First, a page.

The past year brought an array of challenges on domestic and global fronts: a once-in-a-century disruption caused by the coronavirus pandemic and subsequent economic fallout; social unrest across America’s cities; China and Russia’s increasingly provocative attacks on the sovereignty of other nations. With the breakneck speed of current affairs, what are the key trends, movements, ideologies, and alliances that will shape 2021 and beyond? What frameworks will provide a clear view of the challenges and opportunities of the next ten years?
Hudson created the Look Ahead Series to address these questions. The Look Ahead Series is a collection of policy memos examining the challenges that political, military, and business leaders must contend with today to ensure a secure, free, and prosperous world tomorrow.
John Lee, Senior Fellow
John Lee challenges the widespread belief that economic decoupling began with the US. While many think that China is just now responding to US efforts to decouple supply chains, Beijing is well ahead of Washington and has indicated it seeks to build a vast Sinocentric order filled with submissive “strategic support states” to underpin a hierarchical Chinese order. The US must reframe its approach to China, realizing it is engaged in a broader multilateral contest, and not only a bilateral one.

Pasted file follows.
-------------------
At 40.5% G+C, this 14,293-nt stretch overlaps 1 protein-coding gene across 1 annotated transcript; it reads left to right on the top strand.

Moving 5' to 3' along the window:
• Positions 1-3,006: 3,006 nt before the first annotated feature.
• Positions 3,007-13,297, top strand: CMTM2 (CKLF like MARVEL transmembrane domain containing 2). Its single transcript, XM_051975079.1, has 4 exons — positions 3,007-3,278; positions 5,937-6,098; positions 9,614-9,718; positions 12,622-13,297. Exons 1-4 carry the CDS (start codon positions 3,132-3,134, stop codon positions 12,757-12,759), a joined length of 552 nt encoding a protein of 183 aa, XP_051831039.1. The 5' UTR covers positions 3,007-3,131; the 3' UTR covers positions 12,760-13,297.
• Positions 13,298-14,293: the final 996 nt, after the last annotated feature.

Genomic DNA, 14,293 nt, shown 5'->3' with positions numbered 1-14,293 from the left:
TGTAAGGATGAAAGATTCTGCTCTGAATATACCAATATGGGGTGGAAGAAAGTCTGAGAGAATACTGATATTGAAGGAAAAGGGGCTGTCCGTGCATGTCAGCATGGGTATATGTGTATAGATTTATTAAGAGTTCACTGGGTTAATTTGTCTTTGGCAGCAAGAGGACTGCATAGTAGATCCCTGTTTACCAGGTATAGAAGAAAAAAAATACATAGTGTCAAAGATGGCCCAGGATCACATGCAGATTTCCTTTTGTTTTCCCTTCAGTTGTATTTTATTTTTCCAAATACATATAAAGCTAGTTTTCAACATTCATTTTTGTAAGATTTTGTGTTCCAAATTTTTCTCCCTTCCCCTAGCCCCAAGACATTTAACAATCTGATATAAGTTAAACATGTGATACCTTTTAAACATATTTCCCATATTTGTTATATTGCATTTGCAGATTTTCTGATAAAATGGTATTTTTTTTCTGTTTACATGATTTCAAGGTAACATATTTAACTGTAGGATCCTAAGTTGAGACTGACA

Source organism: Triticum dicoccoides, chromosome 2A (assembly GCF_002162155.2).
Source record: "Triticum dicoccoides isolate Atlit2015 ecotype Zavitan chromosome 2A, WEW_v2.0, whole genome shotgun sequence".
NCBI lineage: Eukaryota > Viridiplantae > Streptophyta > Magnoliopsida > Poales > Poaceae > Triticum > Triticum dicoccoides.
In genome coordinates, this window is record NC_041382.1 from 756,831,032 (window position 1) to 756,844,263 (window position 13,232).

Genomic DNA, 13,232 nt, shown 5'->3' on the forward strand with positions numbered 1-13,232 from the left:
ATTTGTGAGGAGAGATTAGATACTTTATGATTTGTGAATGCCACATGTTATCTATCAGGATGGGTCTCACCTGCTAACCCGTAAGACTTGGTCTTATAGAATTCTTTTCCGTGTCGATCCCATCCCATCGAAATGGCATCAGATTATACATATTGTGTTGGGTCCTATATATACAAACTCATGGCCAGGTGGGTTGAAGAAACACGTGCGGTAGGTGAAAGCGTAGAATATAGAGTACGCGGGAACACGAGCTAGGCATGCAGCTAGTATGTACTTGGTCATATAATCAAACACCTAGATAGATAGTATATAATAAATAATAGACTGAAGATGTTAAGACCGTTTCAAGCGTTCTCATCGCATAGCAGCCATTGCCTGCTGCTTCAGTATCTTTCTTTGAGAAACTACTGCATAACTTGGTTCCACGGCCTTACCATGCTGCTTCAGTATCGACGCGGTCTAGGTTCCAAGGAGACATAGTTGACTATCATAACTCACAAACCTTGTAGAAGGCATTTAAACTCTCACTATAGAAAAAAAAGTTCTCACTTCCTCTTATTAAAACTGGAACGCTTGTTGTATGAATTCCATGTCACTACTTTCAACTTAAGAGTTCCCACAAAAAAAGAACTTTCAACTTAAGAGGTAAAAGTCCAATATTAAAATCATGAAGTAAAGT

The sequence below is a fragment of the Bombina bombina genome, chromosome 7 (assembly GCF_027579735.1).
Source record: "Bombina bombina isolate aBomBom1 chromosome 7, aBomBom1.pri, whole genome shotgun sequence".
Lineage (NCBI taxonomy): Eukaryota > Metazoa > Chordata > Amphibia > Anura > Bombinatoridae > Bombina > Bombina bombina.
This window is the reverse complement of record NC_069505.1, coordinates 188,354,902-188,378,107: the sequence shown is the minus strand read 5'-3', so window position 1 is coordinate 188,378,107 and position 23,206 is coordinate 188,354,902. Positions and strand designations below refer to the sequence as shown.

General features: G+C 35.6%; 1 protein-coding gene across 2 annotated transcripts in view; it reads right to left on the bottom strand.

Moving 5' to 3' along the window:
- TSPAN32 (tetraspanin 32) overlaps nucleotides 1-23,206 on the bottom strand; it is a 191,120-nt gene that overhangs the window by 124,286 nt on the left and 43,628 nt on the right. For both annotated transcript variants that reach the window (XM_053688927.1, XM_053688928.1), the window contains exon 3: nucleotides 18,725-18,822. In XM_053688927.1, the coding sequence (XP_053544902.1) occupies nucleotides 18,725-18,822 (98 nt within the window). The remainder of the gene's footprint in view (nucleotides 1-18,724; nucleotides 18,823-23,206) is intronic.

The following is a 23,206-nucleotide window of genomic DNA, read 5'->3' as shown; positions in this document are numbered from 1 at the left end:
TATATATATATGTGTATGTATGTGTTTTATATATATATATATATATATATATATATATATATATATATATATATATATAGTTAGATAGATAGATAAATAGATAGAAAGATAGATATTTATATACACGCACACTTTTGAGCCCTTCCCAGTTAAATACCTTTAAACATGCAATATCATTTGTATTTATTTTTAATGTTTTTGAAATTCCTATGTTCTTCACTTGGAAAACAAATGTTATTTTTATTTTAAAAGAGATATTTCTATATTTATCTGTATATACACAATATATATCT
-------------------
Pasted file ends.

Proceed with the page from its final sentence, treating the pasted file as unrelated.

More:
Seth Cropsey, Senior Fellow and Director of the Center for American Seapower
Seth Cropsey examines the US Navy’s current challenges and the perils to US national security posed by poor funding and unclear strategy. Drawing on the recent destructive fire on the Bonhomme Richard warship, Dr. Cropsey highlights the internal and external stresses facing the US Navy, and how an engaged, forward deployed maritime presence is key to preserving global freedom of navigation and maritime trade.
Thomas J. Duesterberg, Senior Fellow
Thomas Duesterberg outlines trade priorities for the next administration and the key role of transatlantic and Southeast Asia trade alliances in countering China’s efforts to dominate key global markets. To avoid the continued routing of Chinese production to third countries like Vietnam, and to counter the growing reach of its Belt and Road program, the United States should consider joining the Comprehensive and Progressive Agreement for Trans-Pacific Partnership while bringing Southeast Asia into closer to alignment with the US-centered economic and political sphere. The United States must take steps to ensure its own economic sphere is large enough, with attendant economies of scale and access to needed human capital, to support its own market-oriented and democratically-governed system.
Bryan Clark, Senior Fellow & Director, Center for Defense Concepts and Technology
Timothy Walton, Fellow
Dan Patt, Adjunct Fellow
In the face of soaring national debt and an ongoing pandemic, the U.S. military's future will be shaped by growing resource constraints, declining recruitment and the threat of a stronger, more pervasive Chinese military presence around the world. In their new Look Ahead Series essay, Bryan Clark, Timothy Walton, and Dan Patt outline changes the U.S. Department of Defense should undertake to address these challenges through the development of a more affordable, agile, and technologically sophisticated U.S. military.